The Detours
THE WHO: Part 2

Making the Scene

It’s early 1962 and Pete Townshend finally gets his audition with The Detours. Soon after three quarters of The Who play their first gig together on the scene. The band would morph and evolve over the next 2 years as they honed their skills and sound, with players coming and going. The burgeoning London club scene was spawning great music and in this episode we hear music from the Beatles, the Stones and Eric Clapton and the Yardbirds.

Haven’t heard Part 1 of The Who-Greater Than the Sum of It’s Parts? Listen to “Cradle to Stage” first.


Collateral Damage

Doug Sandom (2nd from right) was the first drummer to anchor The Who.

The Townshend Windmill

This truly iconic rock move was copped from Keith Richards!

The Who Part 1 image
THE WHO: Part 1

Cradle to Stage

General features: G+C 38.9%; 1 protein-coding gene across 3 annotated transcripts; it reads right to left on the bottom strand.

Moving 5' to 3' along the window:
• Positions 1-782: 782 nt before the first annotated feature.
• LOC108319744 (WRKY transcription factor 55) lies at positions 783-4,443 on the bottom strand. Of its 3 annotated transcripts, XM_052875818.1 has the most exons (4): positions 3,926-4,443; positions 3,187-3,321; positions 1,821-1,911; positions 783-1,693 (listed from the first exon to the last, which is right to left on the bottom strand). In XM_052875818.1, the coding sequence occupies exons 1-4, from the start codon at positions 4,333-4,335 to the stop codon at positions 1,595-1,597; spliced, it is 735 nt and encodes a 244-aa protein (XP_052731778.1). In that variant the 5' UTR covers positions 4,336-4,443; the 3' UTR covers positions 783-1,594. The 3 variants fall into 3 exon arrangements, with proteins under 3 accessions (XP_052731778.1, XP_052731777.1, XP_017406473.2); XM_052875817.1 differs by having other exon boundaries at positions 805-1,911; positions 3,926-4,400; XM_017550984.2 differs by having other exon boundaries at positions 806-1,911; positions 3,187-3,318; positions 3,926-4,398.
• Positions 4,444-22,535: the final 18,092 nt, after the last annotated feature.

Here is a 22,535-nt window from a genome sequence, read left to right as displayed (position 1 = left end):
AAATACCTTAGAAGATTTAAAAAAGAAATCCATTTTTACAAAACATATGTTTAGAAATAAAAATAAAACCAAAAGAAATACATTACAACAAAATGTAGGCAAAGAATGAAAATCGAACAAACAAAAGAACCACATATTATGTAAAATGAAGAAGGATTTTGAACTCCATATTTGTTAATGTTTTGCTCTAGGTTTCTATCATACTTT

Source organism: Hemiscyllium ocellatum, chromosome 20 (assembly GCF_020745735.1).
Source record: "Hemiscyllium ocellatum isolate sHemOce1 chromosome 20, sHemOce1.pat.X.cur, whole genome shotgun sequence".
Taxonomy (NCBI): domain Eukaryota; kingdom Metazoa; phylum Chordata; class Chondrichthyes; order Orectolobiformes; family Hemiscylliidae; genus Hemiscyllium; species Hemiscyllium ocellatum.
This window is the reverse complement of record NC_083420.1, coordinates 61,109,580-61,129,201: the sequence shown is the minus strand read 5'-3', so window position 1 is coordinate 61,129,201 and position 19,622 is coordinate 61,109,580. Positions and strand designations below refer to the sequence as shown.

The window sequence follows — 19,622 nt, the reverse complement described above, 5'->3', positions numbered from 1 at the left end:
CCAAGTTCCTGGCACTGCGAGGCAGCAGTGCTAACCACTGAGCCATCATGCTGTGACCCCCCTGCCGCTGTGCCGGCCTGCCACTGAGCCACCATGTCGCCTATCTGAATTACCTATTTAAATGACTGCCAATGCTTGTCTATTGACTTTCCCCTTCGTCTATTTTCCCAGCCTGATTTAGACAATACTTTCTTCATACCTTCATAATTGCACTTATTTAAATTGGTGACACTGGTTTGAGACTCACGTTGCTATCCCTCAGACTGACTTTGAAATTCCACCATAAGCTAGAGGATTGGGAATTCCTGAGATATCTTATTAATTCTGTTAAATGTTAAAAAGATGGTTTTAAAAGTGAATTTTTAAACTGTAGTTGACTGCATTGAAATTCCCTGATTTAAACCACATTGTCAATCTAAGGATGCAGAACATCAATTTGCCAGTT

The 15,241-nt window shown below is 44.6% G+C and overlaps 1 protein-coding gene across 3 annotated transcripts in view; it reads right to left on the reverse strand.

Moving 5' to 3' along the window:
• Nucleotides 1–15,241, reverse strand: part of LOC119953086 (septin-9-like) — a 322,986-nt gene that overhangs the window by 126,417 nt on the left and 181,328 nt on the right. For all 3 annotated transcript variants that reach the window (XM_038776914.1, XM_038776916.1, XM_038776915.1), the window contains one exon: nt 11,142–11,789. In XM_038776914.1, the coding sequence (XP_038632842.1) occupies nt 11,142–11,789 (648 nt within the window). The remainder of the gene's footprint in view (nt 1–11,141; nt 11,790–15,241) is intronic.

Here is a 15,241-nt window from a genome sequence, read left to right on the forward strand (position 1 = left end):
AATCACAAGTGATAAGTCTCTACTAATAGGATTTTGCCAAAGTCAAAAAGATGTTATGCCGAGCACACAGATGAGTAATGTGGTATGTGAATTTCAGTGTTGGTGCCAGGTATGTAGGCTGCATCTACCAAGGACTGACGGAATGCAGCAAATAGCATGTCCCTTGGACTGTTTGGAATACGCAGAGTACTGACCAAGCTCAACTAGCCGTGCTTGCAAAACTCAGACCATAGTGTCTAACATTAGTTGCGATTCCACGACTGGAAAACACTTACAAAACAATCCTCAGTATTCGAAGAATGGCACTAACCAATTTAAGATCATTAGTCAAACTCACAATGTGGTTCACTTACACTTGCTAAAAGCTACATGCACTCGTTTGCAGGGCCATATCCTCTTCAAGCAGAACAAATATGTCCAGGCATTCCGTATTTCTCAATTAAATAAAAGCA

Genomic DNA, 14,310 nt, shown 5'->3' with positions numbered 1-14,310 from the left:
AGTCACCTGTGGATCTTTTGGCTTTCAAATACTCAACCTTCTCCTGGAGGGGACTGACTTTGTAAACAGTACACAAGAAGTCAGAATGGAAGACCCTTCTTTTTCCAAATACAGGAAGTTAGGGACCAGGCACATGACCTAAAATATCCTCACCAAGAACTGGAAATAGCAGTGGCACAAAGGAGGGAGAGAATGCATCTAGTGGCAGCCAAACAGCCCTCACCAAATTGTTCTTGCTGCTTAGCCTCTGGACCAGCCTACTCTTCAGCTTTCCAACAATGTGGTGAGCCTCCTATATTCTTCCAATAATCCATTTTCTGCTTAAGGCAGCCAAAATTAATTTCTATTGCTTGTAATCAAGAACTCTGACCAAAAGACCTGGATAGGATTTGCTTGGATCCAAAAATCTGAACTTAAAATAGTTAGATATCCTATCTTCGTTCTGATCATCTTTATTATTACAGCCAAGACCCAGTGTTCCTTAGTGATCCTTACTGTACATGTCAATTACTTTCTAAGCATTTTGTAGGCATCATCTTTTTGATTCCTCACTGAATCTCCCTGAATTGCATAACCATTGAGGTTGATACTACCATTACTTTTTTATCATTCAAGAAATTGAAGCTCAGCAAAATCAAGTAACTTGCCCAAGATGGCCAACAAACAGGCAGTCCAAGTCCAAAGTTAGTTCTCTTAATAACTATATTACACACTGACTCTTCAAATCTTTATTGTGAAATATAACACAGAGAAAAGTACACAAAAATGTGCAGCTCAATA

From the war ravaged neighbourhood of Acton to the early 60’s London club scene this episode looks back at the young lives of Roger, John and Pete of The Who. It explores how their environments impacted their musical interests and shaped who they would become and how their initial musical influences of Big Band, Dixieland, Al Jolson, Skiffle and early rock n roll set the creative foundation of this live musical wrecking crew.

This is RockDocs Episode #2 and part one of the story of The Who. If you want to start at the very beginning listen to “Setting the Stage” first.


All Aboard the Magic Bus!

The 4 innocent looking boys of one of rock’s most influential bands.

Pete’s Childhood in Tommy Lyrics

How Pete Townshend’s childhood is reflected in The Who’s Tommy.

The Spark That Lit Roger’s Career

How a TV show performance sparked Roger’s musical career.

It’s a Bass, Isn’t It?!

How a chance meeting brings John Entwistle into Roger Daltrey’s band.

Pete’s “Greatest Bloody Triumph”

Of all his accomplishments Pete says in his book “Who I Am” that this was the big one.

That’s Creativity!

For John and Roger, making music first required making an instrument to play.

An Extraordinary Creative Tool

Who fans have drummer Mick Brown (pictured centre) to thank for introducing Pete to the power of recording in 1961. (Also pictured Peter Wilson)